Results & impact 16 August 2022
Is group farming the way to sustainable production?
The global debate on food security and farming system sustainability has confronted and caricatured two systems: small family farms that produce a lot but pay little, versus large mechanized, industrial farms that take advantage of scale economies but with adverse impacts on jobs and natural resources. What if the solution lay in striking a happy medium? In a type of group farming in which land, labour and capital were pooled? This is the idea Bina Agarwal and Bruno Dorin, economists at the University of Manchester and CIRAD, decided to look into. hey studied a French model, the GAEC, the only legally recognized form of group farming in the world ,galvanized by a law dating back to 1962. Their results have been published in the journal Environment and Planning A: Economy and Space .
The distinction between group farming and cooperatives
Group farming is a form of day-to-day agricultural production based on cooperation between several partners. By sharing land, labour, capital and farm management responsibilities, farmers boost their capacity to invest, innovate, negotiate, or free family members from agricultural work. It is different from cooperative organizations, which federate farmers ahead of or following production operations. While cooperatives have been studied extensively, this is far from true for group farming, which is largely overlooked on a global level. For Bruno Dorin, "this lack of academic and political attention is probably the results of the disastrous experiments with enforced collectivism in ex-USSR and China".
Is group farming a relevant model for the global South?
The authors of the article set out to pinpoint the circumstances that favoured this type of collegiate farming in France. The idea behind the study was to shed light on the conditions for the emergence of group agriculture in countries such as India, where micro-farming is the dominant model . In 2011, there were 138 million farms in India, with an average area of barely 1.2 hectare. This dispersal of means of production raises several issues: these micro-farms generate little income, and spouses and children find it difficult to free themselves from agricultural work and commit fully to other work or to higher education. Small farms also have next to no bargaining power or investment capacity, and are highly vulnerable to climate and economic risks. Unfortunately, the number of micro-farms is continuing to grow, both in India* and in many other countries in the global South**.
The conditions that favoured the installation of GAECs
In France, in 2010, GAECs accounted for 7.6% of farms and 15% of agricultural jobs (full-time equivalents), although numbers vary substantially from one département to another. What are the economic, ecological, social or demographic factors behind these variations? After reviewing the available literature, conducted field surveys and compiling and checking vast amounts of data, Bruno Dorin and Bina Agarwal were able to pinpoint the underlying criteria. The départements with the most GAECs are also those:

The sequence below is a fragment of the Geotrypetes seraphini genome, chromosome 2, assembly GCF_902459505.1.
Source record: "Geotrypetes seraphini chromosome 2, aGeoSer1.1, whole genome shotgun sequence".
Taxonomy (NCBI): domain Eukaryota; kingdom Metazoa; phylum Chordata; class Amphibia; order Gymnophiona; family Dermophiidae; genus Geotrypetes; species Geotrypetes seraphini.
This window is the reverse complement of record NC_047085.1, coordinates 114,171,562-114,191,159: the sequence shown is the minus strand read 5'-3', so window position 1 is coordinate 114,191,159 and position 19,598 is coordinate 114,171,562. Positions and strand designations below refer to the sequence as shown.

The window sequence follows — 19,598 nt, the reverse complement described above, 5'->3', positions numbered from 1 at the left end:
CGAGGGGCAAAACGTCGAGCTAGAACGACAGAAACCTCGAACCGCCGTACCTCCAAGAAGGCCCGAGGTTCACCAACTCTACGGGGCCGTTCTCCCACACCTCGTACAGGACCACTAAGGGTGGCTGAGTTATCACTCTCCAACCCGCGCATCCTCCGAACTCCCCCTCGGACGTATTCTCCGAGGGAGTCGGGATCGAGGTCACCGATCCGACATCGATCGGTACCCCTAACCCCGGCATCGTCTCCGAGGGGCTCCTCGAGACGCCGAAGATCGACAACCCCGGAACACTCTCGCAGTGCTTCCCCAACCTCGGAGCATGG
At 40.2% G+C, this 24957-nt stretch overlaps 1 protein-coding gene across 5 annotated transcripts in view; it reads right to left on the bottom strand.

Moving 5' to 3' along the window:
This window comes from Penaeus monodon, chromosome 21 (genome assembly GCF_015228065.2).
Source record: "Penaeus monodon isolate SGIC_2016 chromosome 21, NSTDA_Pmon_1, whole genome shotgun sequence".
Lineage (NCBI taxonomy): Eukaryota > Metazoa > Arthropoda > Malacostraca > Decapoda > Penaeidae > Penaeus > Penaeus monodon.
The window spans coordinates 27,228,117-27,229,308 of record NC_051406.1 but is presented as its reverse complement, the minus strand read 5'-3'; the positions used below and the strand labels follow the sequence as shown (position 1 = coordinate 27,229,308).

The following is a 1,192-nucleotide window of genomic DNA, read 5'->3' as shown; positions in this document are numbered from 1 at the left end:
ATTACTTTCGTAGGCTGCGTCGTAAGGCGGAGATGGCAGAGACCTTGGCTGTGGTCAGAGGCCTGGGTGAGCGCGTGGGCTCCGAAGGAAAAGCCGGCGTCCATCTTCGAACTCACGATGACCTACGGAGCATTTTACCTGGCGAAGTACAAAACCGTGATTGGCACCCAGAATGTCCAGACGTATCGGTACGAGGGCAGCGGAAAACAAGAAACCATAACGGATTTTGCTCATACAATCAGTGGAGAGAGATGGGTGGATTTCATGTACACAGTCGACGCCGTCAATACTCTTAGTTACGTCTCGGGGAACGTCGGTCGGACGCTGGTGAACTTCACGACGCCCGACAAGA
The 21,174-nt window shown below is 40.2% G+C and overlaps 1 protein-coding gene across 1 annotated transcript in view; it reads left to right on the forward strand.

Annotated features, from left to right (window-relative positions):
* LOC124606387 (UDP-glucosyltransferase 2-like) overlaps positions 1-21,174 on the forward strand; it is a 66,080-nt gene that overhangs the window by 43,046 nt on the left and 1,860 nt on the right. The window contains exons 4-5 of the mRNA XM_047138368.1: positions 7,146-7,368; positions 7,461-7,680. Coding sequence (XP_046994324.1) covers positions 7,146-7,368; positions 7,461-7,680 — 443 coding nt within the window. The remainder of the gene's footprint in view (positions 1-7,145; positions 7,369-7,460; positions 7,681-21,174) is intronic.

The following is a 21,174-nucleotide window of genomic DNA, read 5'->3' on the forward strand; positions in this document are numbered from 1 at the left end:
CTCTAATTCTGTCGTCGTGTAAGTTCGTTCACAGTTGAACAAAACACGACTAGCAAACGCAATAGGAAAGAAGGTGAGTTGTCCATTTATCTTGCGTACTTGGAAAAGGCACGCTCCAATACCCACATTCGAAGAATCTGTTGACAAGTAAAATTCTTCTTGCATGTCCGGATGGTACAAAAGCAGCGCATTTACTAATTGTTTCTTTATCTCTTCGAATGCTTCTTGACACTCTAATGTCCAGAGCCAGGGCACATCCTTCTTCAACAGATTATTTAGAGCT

- that were dominated by medium-sized farms in 1970 (20-49 ha)
- where the local ecology (relief, pastures, etc) favours labour-intensive animal production rather than large-scale mechanized mono-cropping;
- with a higher proportion of agricultural graduates;
- with greater economic equality (measured by their Gini coefficient);
- where social institutions (catholic in this case) promote, or previously promoted, community cohesion.
These results highlight not just the conditions that favoured the emergence of group farming in France, but also those that would foster the adoption of this French model in other countries, once adapted to the local context. Bina Agarwal was awarded the 2017 Balzan prize and Malassis prize . In 2005, she played a key role in the revision, in favour of women, of the Hindu Succession Act, particularly as regards transfers of agricultural land. There is every reason to assume that group farming could be equally successful… in India and elsewhere.
How a Franco-Indian research project was born
The idea of looking into the "orphan" topic of group farming dates back to the Planet Under Pressureconference in London in 2012. Bina Agarwal, who was President of the International Association of Ecological Economics ( IAEE ), quizzed CIRAD's Bruno Dorin about GAECs: "do they still exist, since the North American dissertation thesis on them in 1977***? What characterizes them and how do they work? Can we learn lessons from them for countries like India?" Bruno Dorin had never worked on group farming, but was familiar with the concept, since his father founded one of the first GAECs in France in the early 1960s, with five other farmers. This was how the two of them started to work on this type of collegiate farming, which had previously largely been overlooked.
*** Murphy J.L., 1977. “The third way: Group farming in France”. Doctoral dissertation, University of California, Santa Barbara, CA